A party moving for a finding of civil contempt must show, by clear and convincing evidence, that: (1) there was a court order in place; (2) the order required certain conduct by the defendant; and (3) the defendant failed to comply with that order. Armstrong v. Executive Office of the President, 1 F.3d 1274, 1289 (D.C. Cir. 1993); Secs. & Exch. Comm'n v. Bilzerian, 112 F. Supp. 2d 12, 16 (D.D.C. 2000). The plaintiff must show that the order was clear and unambiguous. Armstrong, 1 F.3d at 1289(quoting Project B.A.S.I.C. v. Kemp, 947 F.2d 11, 16 (1st Cir. 1991)). In addition, the defendant's noncompliance with the order must be proven by clear and convincing evidence. Wash.-Balt. Newspaper Guild, Local 35 v. Wash. Post Co., 626 F.2d 1029, 1031 (D.C. Cir. 1980); see also Nat'l Labor Relations Bd. v. Blevins Popcorn Co., 659 F.2d 1173, 1186 (D.C. Cir. 1981) (rejecting the reasonable doubt standard and willfulness requirement when ascertaining noncompliance and only requiring proof of noncompliance by clear and convincing evidence). The defendant's intent regarding compliance with the order is irrelevant. Bilzerian, 112 F. Supp. 2d at 16. Once the court determines that the movant has made the above three-part showing, the burden shifts to the defendant to justify the noncompliance by, for example, demonstrating its financial inability to pay the judgment or its good faith attempts to comply. Id. at 16-17. In both cases, however, the justifications must be accompanied by adequate detailed proof. Id.

Civil contempt is a remedial device that a court can utilize to achieve full compliance with its orders. Secs. & Exch. Comm'n v. Bankers Alliance Corp., 881 F. Supp. 673, 678 (D.D.C. 1995). When selecting what sanction to impose, a court must "exert only so much authority of the court as is required to assure compliance." Id. (citations omitted). Moreover, "sanctions imposed in civil contempt proceedings therefore ordinarily are conditional, and a person or entity held in civil contempt may avoid the sanctions by promptly complying with the court's order." Petties v. Dist. of Columbia, 897 F. Supp. 626, 629-30 (D.D.C. 1995).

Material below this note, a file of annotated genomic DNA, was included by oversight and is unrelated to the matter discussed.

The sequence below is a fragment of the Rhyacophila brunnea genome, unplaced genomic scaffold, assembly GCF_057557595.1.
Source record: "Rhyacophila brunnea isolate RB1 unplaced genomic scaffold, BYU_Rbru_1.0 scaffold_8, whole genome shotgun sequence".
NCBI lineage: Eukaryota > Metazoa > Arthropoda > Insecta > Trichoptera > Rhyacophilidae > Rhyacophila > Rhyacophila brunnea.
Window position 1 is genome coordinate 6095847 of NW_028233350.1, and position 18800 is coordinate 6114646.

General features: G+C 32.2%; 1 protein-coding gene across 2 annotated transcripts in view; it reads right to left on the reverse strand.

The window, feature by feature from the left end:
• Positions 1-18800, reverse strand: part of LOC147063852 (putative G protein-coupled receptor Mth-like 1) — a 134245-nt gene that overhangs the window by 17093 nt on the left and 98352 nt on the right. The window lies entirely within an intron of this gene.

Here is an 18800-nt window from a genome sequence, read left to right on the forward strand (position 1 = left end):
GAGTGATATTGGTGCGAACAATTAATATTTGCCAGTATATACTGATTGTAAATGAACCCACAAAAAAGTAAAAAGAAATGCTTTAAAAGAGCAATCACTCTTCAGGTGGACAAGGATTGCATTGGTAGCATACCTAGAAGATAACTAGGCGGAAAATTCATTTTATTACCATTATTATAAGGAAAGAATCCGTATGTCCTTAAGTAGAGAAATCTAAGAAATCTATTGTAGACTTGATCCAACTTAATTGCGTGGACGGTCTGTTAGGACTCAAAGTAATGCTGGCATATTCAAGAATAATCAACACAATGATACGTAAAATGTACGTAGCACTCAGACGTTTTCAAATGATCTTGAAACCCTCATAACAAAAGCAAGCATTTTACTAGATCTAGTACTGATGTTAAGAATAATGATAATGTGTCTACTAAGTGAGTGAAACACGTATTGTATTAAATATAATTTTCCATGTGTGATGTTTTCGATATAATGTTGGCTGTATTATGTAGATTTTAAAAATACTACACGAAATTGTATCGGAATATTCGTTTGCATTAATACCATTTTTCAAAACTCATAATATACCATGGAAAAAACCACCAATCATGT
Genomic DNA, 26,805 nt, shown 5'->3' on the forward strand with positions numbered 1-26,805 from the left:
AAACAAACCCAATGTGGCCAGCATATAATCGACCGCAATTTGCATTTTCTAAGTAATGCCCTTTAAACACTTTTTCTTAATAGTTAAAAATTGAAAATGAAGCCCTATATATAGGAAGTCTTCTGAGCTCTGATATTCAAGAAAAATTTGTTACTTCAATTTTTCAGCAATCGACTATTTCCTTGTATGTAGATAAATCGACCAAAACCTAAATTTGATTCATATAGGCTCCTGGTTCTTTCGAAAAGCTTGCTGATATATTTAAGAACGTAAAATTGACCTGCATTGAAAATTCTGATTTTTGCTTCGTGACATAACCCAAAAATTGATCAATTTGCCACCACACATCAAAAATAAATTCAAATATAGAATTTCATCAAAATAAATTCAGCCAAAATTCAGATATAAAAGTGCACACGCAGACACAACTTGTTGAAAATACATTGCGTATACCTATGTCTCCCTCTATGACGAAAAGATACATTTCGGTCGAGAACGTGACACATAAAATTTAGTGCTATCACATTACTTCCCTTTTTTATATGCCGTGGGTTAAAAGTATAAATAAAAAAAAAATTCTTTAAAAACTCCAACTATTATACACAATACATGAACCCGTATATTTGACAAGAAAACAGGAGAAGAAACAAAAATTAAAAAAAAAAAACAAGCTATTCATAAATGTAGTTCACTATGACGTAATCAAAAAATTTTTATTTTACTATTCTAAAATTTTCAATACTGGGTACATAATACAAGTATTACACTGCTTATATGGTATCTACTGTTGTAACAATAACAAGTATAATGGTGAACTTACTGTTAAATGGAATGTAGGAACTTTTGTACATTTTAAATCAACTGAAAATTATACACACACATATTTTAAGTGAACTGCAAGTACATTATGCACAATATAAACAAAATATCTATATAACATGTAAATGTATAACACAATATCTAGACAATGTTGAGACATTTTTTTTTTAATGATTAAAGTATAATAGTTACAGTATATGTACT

B. The Court Grants the Plaintiffs' Request for an Order Requiring the Defendant to Show Cause Why It Should Not Be Held in Civil Contempt

1. The Defendant Has Failed to Refute the Plaintiffs' Allegations that the Defendant Has Not Complied with the Court's July 22, 2009 Order

The plaintiffs assert that the defendant violated the order by failing to turn over the records necessary for the plaintiffs to conduct an audit. Pls.' Mot. at 1. In addition, the plaintiffs contend that the defendant ignored the plaintiffs' letters and phone calls requesting that the defendant schedule an on-site audit or provide the necessary documents by mail. Id. at 2, Ex. 3 ("Montemore Decl.") ¶ 6 & Ex. 4 ("Moore Decl.") ¶¶ 4-6. Accordingly, the plaintiffs ask the court to hold the defendant in contempt and impose sanctions until the defendant complies with the order. Pls.' Mot. at 8.

As previously discussed, civil contempt is appropriate when (1) an order is in place, (2) the order required certain conduct by the defendant and (3) the defendant failed to comply with the order. Bankers Alliance Corp., 881 F. Supp. at 678. In this case, the first condition is satisfied because a valid court order was issued granting the plaintiffs' motion for default judgment.*fn1 See Order (July 22, 2009).

Second, the order expressly directed the defendant to (1) pay the plaintiffs $50,661.73 in monetary damages for unpaid contributions, interest, late charges, liquidated damages and attorney's fees and (2) submit all necessary records to the plaintiffs for the purpose of conducting an audit and remit any outstanding contributions and additional penalties or costs. See Order (July 22, 2009). Thus, the order was clear and unambiguous. Compare Armstrong, 1 F.3d at 1289 (vacating a contempt order based on the defendants' failure to promulgate new regulations because the court never directly ordered the defendants to do so) with Cobell v. Babbitt, 37 F. Supp. 2d 6, 16 (D.D.C. 1999) (stating that the court's order was clear and reasonably specific because its language was "facially plain").